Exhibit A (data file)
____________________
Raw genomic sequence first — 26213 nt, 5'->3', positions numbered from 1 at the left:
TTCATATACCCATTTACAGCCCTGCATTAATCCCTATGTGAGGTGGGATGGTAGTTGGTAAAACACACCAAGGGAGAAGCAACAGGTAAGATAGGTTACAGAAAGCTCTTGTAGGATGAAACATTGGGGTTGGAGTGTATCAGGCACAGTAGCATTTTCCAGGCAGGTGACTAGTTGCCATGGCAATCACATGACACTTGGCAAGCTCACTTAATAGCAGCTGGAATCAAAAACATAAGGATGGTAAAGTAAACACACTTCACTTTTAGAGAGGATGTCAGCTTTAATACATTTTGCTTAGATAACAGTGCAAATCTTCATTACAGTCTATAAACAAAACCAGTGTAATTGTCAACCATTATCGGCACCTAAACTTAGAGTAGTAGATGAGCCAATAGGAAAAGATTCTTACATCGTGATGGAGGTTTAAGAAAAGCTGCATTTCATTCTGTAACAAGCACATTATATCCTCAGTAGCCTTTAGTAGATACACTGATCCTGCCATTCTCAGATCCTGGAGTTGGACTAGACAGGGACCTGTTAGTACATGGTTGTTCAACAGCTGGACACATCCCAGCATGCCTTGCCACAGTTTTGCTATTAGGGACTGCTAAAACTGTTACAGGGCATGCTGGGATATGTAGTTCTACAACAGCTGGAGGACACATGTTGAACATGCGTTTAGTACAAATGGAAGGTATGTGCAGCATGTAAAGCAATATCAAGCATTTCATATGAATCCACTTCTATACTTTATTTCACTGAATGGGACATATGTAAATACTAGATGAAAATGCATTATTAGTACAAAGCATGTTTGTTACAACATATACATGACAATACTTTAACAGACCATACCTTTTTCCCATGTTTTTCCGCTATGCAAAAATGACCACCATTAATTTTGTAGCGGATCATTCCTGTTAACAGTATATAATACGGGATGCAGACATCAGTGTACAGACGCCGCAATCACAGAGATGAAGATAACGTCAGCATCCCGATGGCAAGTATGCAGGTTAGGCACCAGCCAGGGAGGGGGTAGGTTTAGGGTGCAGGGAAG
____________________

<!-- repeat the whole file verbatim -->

Raw genomic sequence first — 26213 nt, 5'->3', positions numbered from 1 at the left:
TTCATATACCCATTTACAGCCCTGCATTAATCCCTATGTGAGGTGGGATGGTAGTTGGTAAAACACACCAAGGGAGAAGCAACAGGTAAGATAGGTTACAGAAAGCTCTTGTAGGATGAAACATTGGGGTTGGAGTGTATCAGGCACAGTAGCATTTTCCAGGCAGGTGACTAGTTGCCATGGCAATCACATGACACTTGGCAAGCTCACTTAATAGCAGCTGGAATCAAAAACATAAGGATGGTAAAGTAAACACACTTCACTTTTAGAGAGGATGTCAGCTTTAATACATTTTGCTTAGATAACAGTGCAAATCTTCATTACAGTCTATAAACAAAACCAGTGTAATTGTCAACCATTATCGGCACCTAAACTTAGAGTAGTAGATGAGCCAATAGGAAAAGATTCTTACATCGTGATGGAGGTTTAAGAAAAGCTGCATTTCATTCTGTAACAAGCACATTATATCCTCAGTAGCCTTTAGTAGATACACTGATCCTGCCATTCTCAGATCCTGGAGTTGGACTAGACAGGGACCTGTTAGTACATGGTTGTTCAACAGCTGGACACATCCCAGCATGCCTTGCCACAGTTTTGCTATTAGGGACTGCTAAAACTGTTACAGGGCATGCTGGGATATGTAGTTCTACAACAGCTGGAGGACACATGTTGAACATGCGTTTAGTACAAATGGAAGGTATGTGCAGCATGTAAAGCAATATCAAGCATTTCATATGAATCCACTTCTATACTTTATTTCACTGAATGGGACATATGTAAATACTAGATGAAAATGCATTATTAGTACAAAGCATGTTTGTTACAACATATACATGACAATACTTTAACAGACCATACCTTTTTCCCATGTTTTTCCGCTATGCAAAAATGACCACCATTAATTTTGTAGCGGATCATTCCTGTTAACAGTATATAATACGGGATGCAGACATCAGTGTACAGACGCCGCAATCACAGAGATGAAGATAACGTCAGCATCCCGATGGCAAGTATGCAGGTTAGGCACCAGCCAGGGAGGGGGTAGGTTTAGGGTGCAGGGAAG